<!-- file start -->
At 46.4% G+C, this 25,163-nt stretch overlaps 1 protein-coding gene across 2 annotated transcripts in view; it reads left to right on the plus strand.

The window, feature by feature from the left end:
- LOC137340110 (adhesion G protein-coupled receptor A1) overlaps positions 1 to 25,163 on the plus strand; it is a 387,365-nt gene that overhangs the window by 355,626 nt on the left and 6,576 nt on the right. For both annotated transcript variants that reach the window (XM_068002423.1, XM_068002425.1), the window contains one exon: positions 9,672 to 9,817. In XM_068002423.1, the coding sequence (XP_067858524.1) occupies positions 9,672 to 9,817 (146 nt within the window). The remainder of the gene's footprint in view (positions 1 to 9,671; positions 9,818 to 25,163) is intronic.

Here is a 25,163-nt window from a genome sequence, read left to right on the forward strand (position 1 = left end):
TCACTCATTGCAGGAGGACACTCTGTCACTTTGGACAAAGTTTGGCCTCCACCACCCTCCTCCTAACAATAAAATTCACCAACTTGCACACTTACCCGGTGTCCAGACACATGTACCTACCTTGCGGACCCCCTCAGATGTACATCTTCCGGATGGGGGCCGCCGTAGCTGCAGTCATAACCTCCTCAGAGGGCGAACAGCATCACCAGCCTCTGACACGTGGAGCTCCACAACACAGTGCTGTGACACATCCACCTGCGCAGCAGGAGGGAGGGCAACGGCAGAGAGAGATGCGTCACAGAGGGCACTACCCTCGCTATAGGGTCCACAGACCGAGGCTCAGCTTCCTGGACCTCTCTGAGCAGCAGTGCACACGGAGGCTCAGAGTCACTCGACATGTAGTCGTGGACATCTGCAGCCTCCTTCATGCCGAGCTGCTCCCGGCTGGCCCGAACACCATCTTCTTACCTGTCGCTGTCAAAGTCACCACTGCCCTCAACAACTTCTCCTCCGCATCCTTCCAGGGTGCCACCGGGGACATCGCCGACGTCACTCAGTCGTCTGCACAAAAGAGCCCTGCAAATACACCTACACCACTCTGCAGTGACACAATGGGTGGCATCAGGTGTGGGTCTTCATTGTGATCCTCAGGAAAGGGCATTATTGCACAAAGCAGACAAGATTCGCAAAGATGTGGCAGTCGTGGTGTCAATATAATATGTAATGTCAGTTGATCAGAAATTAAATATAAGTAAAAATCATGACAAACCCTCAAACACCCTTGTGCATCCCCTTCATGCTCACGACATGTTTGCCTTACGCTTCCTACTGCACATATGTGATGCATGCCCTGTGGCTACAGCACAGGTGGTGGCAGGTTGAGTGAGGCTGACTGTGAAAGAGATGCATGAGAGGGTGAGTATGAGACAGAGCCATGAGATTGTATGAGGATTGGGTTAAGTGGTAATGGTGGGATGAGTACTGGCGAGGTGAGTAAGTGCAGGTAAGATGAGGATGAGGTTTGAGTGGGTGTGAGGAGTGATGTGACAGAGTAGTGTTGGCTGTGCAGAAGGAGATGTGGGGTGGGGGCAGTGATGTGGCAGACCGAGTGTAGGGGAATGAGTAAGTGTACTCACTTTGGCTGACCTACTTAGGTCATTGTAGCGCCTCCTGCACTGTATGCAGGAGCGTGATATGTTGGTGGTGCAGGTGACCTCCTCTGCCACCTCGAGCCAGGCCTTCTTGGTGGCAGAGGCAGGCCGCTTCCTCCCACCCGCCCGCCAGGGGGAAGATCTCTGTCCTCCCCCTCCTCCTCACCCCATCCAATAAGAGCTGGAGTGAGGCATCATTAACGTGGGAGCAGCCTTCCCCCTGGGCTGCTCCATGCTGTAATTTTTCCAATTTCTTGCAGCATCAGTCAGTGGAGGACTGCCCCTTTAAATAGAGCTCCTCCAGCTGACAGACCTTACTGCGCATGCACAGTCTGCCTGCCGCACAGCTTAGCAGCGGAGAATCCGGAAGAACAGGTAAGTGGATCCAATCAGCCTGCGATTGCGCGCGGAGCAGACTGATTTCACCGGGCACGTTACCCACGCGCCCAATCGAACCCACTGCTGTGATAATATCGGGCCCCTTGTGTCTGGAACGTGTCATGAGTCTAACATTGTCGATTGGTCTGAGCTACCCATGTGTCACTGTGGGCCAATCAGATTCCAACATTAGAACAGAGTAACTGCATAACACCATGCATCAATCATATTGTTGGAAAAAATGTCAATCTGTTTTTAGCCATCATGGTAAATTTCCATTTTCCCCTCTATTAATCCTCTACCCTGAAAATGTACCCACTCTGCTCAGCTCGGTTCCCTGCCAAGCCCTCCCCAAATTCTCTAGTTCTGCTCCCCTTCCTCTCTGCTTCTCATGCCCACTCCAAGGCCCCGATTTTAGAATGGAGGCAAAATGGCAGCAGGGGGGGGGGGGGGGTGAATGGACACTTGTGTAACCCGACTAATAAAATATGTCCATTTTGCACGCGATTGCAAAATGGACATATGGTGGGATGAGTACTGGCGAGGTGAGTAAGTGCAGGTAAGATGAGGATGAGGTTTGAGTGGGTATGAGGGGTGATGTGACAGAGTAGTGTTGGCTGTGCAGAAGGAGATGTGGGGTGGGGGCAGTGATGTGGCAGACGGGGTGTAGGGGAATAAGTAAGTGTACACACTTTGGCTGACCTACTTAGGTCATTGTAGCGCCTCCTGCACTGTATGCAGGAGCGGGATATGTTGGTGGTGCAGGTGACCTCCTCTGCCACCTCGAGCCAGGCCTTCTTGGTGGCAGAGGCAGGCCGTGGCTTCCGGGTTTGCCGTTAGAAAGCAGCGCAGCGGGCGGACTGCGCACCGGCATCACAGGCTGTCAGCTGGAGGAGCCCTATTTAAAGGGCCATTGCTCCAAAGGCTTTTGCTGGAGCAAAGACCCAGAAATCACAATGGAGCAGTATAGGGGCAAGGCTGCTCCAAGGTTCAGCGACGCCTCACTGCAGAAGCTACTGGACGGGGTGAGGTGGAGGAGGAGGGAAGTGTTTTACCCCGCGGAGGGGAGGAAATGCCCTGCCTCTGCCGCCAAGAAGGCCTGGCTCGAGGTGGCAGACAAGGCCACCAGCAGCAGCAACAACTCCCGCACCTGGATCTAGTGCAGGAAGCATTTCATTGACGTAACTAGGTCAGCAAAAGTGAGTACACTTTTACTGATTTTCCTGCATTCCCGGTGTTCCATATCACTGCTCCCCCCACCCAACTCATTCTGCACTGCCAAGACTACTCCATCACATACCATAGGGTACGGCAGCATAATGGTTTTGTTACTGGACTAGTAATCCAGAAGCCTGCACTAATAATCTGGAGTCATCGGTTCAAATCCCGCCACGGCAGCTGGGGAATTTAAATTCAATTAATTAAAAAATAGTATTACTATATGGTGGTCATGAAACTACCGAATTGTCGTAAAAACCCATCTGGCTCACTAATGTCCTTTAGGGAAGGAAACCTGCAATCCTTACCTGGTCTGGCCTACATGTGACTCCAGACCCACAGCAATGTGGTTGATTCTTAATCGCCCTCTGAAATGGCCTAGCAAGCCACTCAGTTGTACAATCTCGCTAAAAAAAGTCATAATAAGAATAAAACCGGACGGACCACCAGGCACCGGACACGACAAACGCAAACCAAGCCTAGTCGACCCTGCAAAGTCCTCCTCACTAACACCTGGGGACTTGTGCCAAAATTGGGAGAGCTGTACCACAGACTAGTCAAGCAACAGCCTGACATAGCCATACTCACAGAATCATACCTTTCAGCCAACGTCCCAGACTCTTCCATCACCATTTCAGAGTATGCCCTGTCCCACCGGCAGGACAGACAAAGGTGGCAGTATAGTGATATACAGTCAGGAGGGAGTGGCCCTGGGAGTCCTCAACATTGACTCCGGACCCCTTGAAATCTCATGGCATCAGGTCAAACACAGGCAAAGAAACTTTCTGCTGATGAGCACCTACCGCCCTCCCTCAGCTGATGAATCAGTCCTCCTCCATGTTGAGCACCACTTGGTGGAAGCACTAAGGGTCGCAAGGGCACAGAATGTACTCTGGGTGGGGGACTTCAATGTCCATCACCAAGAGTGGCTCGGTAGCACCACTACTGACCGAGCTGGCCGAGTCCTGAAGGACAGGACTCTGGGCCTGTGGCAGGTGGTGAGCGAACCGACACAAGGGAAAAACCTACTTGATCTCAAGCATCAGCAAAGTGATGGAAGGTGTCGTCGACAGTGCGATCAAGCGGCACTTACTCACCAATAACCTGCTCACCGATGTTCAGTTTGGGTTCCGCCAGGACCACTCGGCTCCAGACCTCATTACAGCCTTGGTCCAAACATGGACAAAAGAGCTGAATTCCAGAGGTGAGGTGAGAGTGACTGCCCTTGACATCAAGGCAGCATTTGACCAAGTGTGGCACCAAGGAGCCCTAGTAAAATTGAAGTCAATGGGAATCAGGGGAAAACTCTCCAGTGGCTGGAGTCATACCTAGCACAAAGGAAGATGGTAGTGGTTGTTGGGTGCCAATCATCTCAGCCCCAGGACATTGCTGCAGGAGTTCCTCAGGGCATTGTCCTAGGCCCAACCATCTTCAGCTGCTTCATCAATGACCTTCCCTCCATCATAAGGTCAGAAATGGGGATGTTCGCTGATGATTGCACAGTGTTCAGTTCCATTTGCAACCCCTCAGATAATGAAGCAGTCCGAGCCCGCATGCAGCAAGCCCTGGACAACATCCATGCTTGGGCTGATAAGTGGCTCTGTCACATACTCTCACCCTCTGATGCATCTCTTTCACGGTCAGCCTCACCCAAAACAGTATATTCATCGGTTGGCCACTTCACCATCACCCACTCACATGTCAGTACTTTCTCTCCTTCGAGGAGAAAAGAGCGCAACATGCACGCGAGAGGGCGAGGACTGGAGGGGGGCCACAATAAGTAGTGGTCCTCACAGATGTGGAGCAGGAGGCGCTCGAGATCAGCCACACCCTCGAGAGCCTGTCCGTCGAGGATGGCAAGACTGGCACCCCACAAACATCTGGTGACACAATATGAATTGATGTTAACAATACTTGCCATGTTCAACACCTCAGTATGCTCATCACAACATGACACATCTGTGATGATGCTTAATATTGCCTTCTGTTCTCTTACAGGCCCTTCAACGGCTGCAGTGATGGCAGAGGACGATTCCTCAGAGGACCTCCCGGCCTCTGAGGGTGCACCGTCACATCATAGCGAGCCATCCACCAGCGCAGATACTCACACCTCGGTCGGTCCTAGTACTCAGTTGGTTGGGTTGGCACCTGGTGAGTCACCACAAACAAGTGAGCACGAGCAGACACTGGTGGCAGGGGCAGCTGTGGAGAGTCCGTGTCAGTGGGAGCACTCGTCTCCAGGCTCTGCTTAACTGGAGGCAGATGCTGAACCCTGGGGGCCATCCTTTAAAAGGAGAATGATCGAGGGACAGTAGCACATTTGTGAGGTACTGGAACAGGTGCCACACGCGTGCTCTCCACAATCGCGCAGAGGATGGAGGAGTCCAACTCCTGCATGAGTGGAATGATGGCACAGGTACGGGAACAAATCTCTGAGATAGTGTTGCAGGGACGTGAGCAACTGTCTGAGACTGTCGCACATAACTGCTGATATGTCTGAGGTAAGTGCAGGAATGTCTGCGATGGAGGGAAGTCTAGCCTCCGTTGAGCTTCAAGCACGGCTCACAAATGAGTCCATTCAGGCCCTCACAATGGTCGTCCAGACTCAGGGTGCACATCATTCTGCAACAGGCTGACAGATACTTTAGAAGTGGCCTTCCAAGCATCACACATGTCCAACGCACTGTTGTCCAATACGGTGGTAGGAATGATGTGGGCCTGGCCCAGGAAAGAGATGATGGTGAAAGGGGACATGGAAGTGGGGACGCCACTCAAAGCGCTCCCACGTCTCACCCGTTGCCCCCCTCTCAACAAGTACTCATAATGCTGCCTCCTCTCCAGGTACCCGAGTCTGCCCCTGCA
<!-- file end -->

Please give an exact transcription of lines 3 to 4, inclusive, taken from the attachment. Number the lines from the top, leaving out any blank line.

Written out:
- LOC137340110 (adhesion G protein-coupled receptor A1) overlaps positions 1 to 25,163 on the plus strand; it is a 387,365-nt gene that overhangs the window by 355,626 nt on the left and 6,576 nt on the right. For both annotated transcript variants that reach the window (XM_068002423.1, XM_068002425.1), the window contains one exon: positions 9,672 to 9,817. In XM_068002423.1, the coding sequence (XP_067858524.1) occupies positions 9,672 to 9,817 (146 nt within the window). The remainder of the gene's footprint in view (positions 1 to 9,671; positions 9,818 to 25,163) is intronic.

Here is a 25,163-nt window from a genome sequence, read left to right on the forward strand (position 1 = left end):